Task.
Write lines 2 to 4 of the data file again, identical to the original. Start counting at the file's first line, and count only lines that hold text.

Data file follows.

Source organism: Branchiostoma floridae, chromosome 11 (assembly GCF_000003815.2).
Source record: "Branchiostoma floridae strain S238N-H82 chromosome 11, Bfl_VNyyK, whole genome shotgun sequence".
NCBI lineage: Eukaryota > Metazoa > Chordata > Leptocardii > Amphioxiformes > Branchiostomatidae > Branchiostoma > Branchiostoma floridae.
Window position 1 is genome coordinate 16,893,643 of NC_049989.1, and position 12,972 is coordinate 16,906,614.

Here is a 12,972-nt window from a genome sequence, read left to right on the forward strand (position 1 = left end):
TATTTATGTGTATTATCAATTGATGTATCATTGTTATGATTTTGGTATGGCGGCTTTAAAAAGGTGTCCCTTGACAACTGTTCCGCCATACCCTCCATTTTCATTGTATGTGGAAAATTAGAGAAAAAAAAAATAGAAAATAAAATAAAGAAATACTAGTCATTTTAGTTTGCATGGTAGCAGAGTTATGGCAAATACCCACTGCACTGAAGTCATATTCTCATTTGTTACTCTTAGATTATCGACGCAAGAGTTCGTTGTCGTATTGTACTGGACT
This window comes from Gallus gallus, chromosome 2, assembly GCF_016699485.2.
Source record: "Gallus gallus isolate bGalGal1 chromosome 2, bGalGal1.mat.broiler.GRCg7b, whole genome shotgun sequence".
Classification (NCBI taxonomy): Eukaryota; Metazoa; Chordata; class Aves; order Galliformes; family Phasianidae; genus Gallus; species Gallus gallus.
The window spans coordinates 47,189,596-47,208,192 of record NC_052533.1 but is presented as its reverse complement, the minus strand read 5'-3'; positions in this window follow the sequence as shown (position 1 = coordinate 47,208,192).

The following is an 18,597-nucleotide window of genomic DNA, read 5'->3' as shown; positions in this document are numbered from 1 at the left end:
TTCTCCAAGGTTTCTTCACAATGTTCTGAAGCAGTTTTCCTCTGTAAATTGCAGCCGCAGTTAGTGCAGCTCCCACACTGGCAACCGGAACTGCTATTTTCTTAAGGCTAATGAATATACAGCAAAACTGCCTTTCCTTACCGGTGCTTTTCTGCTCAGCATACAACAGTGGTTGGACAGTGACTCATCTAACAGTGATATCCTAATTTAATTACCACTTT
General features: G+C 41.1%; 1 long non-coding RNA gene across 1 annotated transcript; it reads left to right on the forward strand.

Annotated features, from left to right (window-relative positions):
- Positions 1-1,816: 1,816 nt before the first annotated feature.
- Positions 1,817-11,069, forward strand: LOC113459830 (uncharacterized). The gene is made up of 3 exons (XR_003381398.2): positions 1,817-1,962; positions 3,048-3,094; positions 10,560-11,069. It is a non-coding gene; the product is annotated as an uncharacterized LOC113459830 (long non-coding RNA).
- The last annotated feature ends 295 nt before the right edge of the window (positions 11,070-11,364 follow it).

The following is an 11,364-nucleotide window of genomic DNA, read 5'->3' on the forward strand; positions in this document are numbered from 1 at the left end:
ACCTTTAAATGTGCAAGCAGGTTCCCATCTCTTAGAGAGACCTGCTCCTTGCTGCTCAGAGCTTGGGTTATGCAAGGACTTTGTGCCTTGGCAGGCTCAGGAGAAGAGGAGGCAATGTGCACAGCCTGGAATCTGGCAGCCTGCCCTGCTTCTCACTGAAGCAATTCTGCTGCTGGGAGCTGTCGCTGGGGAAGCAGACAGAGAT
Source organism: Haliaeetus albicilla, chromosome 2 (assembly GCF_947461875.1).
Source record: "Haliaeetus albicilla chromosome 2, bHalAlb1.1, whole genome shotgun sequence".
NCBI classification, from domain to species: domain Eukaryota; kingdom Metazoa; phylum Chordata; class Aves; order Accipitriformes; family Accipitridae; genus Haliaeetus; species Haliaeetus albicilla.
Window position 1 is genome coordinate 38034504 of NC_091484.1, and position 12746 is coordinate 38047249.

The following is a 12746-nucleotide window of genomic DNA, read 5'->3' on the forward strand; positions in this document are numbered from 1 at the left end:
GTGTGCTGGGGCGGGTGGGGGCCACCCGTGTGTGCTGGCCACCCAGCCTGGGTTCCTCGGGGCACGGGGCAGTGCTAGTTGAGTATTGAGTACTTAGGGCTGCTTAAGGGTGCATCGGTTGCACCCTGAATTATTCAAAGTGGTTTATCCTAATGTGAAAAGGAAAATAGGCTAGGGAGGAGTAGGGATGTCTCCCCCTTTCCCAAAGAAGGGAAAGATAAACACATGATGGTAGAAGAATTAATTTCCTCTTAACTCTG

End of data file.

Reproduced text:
Source record: "Branchiostoma floridae strain S238N-H82 chromosome 11, Bfl_VNyyK, whole genome shotgun sequence".
NCBI lineage: Eukaryota > Metazoa > Chordata > Leptocardii > Amphioxiformes > Branchiostomatidae > Branchiostoma > Branchiostoma floridae.
Window position 1 is genome coordinate 16,893,643 of NC_049989.1, and position 12,972 is coordinate 16,906,614.